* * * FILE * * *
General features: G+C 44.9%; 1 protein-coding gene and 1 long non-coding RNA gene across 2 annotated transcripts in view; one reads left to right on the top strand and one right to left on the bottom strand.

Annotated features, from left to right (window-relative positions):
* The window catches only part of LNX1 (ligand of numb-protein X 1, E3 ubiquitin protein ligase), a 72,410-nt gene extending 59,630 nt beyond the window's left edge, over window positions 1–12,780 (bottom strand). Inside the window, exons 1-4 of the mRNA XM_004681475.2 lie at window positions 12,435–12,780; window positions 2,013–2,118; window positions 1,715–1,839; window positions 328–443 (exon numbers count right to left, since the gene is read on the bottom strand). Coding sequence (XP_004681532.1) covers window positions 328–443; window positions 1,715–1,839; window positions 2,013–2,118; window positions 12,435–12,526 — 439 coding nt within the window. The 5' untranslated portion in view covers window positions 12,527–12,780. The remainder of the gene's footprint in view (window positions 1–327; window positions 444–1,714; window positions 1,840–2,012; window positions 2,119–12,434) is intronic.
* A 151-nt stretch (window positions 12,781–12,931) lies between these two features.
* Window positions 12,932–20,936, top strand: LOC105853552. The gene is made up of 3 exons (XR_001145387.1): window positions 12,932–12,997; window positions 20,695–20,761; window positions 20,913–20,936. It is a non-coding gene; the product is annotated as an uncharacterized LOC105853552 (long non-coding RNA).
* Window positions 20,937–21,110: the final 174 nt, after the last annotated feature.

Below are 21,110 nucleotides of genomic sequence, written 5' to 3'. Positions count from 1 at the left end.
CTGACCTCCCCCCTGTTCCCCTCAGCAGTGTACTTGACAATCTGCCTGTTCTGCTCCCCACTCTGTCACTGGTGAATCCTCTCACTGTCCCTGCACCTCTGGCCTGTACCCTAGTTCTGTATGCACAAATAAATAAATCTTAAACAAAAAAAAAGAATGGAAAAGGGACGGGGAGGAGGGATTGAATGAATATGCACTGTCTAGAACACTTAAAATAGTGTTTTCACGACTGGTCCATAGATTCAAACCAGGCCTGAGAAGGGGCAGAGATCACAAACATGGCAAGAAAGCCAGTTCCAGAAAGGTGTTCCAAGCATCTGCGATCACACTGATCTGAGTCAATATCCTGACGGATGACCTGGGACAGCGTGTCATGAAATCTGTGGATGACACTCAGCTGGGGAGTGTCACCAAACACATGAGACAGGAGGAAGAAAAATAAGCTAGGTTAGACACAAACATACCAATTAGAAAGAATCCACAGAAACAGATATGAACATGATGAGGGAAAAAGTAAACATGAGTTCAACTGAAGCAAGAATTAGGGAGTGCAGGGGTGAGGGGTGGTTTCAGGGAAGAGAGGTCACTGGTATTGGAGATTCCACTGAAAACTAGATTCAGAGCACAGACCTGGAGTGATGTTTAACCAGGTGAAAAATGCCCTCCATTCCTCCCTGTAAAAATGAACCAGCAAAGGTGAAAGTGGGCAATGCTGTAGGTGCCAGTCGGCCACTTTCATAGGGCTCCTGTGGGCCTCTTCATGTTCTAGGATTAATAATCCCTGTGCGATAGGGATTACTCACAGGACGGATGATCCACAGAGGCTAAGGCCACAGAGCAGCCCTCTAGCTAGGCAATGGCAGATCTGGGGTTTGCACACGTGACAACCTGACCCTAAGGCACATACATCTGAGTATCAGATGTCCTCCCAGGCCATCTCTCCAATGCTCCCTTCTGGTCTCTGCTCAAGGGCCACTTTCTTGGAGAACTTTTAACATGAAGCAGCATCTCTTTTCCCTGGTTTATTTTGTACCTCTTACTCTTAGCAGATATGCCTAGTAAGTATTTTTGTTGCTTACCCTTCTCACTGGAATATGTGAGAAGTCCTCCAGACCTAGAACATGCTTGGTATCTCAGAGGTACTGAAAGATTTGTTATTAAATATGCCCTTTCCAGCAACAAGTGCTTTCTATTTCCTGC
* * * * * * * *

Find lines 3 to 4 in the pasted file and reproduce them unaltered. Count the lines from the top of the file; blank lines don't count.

* The window catches only part of LNX1 (ligand of numb-protein X 1, E3 ubiquitin protein ligase), a 72,410-nt gene extending 59,630 nt beyond the window's left edge, over window positions 1–12,780 (bottom strand). Inside the window, exons 1-4 of the mRNA XM_004681475.2 lie at window positions 12,435–12,780; window positions 2,013–2,118; window positions 1,715–1,839; window positions 328–443 (exon numbers count right to left, since the gene is read on the bottom strand). Coding sequence (XP_004681532.1) covers window positions 328–443; window positions 1,715–1,839; window positions 2,013–2,118; window positions 12,435–12,526 — 439 coding nt within the window. The 5' untranslated portion in view covers window positions 12,527–12,780. The remainder of the gene's footprint in view (window positions 1–327; window positions 444–1,714; window positions 1,840–2,012; window positions 2,119–12,434) is intronic.
* A 151-nt stretch (window positions 12,781–12,931) lies between these two features.